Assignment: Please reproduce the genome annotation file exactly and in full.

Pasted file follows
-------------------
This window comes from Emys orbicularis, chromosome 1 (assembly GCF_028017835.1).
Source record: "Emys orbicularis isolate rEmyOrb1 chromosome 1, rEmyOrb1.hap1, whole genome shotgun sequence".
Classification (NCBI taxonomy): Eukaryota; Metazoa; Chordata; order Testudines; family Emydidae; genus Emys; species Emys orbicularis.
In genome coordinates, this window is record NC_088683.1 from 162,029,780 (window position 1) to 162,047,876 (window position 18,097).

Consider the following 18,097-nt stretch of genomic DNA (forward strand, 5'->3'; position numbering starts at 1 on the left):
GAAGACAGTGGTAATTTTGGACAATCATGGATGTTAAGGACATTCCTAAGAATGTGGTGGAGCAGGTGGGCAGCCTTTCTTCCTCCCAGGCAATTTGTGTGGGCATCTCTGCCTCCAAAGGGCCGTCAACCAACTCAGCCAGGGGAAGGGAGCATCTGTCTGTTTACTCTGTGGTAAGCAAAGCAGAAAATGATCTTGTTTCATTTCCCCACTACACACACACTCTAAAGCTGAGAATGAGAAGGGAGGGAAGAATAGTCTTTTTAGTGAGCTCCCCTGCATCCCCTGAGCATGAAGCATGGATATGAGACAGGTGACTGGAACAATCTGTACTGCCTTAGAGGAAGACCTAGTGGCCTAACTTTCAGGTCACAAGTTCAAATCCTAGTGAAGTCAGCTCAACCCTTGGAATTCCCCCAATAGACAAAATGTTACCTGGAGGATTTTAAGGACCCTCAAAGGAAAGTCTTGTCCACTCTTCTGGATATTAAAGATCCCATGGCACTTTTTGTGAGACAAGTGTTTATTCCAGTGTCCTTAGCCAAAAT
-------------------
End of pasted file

This window comes from Emys orbicularis, chromosome 1 (assembly GCF_028017835.1).
Source record: "Emys orbicularis isolate rEmyOrb1 chromosome 1, rEmyOrb1.hap1, whole genome shotgun sequence".
Classification (NCBI taxonomy): Eukaryota; Metazoa; Chordata; order Testudines; family Emydidae; genus Emys; species Emys orbicularis.
In genome coordinates, this window is record NC_088683.1 from 162,029,780 (window position 1) to 162,047,876 (window position 18,097).

Consider the following 18,097-nt stretch of genomic DNA (forward strand, 5'->3'; position numbering starts at 1 on the left):
GAAGACAGTGGTAATTTTGGACAATCATGGATGTTAAGGACATTCCTAAGAATGTGGTGGAGCAGGTGGGCAGCCTTTCTTCCTCCCAGGCAATTTGTGTGGGCATCTCTGCCTCCAAAGGGCCGTCAACCAACTCAGCCAGGGGAAGGGAGCATCTGTCTGTTTACTCTGTGGTAAGCAAAGCAGAAAATGATCTTGTTTCATTTCCCCACTACACACACACTCTAAAGCTGAGAATGAGAAGGGAGGGAAGAATAGTCTTTTTAGTGAGCTCCCCTGCATCCCCTGAGCATGAAGCATGGATATGAGACAGGTGACTGGAACAATCTGTACTGCCTTAGAGGAAGACCTAGTGGCCTAACTTTCAGGTCACAAGTTCAAATCCTAGTGAAGTCAGCTCAACCCTTGGAATTCCCCCAATAGACAAAATGTTACCTGGAGGATTTTAAGGACCCTCAAAGGAAAGTCTTGTCCACTCTTCTGGATATTAAAGATCCCATGGCACTTTTTGTGAGACAAGTGTTTATTCCAGTGTCCTTAGCCAAAAT